|One who is extremely familiar with games and gaming terms. Usually knows more about the industry than most, and enjoys niche and import games such as anime and RPG based games. Also, are known for being large fans of import gaming. Usually "live and breath" games.|
|A Lossy Compression, used in such formats at .MP3, discards what it feels is 'unnecessary' information during encoding. Therefore, after compressing a file with a Lossy format, you are unable to decompress it to the same state in which it was originally. While many times this information truly is unnecessary, proponents of lossless compression would argue that it's a sloppy practice.|
|Unicode is a standard which describes character encoding, similar to ASCII. However, in contrast to ASCII and other encodings, Unicode tries to encompass all characters ever needed. While ASCII is limited to one-byte units and therefore 256 different characters, Unicode uses three different encoding forms: UTF-8 uses 8-bit units; UTF-16 uses 16-bit units; UTF-32 uses 32-bit units. All three of these forms can make use of all characters covered by the standard; in UTF-8 and UTF-16, a character may however consist of more than one unit. The web site of the Unicode consortium is http://www.unicode.org/|
|In My Humble Opinion.|
|The minimum number of bits into which a string can be compressed without losing information. This is defined with respect to a fixed, but universal decompression scheme, given by a universal Turing machine.|
|A weighted graph in which all weights are nonnegative and the total weight of outgoing edges is positive.|
|The Hash Table is a data structure which is suited to searching large amounts of information by a key value. Hash tables are most useful with a large number of records are stored, and allow information to easily be located. Hash tables function by processing the key using a function which returns a hash value - this value determines where the the data the particular record will be stored. This same value can then be used to search the hash table, and will point to the same location.|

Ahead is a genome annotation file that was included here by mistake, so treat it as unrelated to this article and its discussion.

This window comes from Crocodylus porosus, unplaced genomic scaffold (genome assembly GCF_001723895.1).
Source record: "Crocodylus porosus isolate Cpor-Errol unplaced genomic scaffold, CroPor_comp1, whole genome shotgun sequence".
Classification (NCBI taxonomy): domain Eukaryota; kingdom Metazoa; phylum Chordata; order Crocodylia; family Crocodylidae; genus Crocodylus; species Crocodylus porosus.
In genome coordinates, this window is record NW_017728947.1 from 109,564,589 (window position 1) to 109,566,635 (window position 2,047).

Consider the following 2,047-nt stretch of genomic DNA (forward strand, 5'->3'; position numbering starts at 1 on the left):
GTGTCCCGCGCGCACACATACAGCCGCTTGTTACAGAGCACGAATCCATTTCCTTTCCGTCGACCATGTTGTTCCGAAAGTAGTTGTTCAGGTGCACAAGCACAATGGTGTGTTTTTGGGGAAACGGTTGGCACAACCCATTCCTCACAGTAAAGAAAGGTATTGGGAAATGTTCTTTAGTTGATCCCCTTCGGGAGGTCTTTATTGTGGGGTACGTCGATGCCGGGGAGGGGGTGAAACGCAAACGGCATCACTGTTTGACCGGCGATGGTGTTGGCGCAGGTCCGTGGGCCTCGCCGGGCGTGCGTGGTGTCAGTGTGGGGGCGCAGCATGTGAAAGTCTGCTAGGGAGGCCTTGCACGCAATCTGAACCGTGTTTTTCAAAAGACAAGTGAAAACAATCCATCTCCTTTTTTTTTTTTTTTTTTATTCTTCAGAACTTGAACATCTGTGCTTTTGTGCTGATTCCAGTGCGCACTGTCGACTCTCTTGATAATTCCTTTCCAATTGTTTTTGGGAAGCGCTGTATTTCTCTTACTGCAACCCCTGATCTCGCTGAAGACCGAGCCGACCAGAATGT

|An integer is a whole number, positive or negative commonly stored as a group of bytes. The integer size usually is in proportion to the pipelining capabilities of the processor architecture it is implemented in. On modern x86 architectures, integers are normally 32-bits in length.|
|UML is the Unified Modelling Language. It is a highly structured, object oriented methodology for software engineering. Currently, it is accepted as the defacto standard.|
|The science of matter and energy and their interactions.|
|The abbreviation TANSTAAFL stands for "there ain't no such thing as a free lunch" and is quite often used by Michael Abrash when he talks about optimization. It means that whatever you do, there's always a trade-off, be it size, speed, or the developer's nerves.|
|Programming is the act of developing software.|
|The United States National Institute of Standards and Technology.|
|A Remake is generally a newly programmed version of an existing (usually quite old) game. Remakes can be true to the original, but most tend to use improved graphics or enhance gameplay with new ideas. There are several websites dedicated to making Remakes.(e.g. http://www.remakes.org)|
|Can be shortened to TB. 1 TB Approx.: 1 Trillion bytes|
|A finite state machine, whose states are labeled with boolean variables and whose next state is chosen nondeterministically. It may be extended with fairness constraints.|
|Generally an intro is a fully animated sequence that appears when a game is first loaded and explains the back-story of the game and may introduce the main character and nemesis.|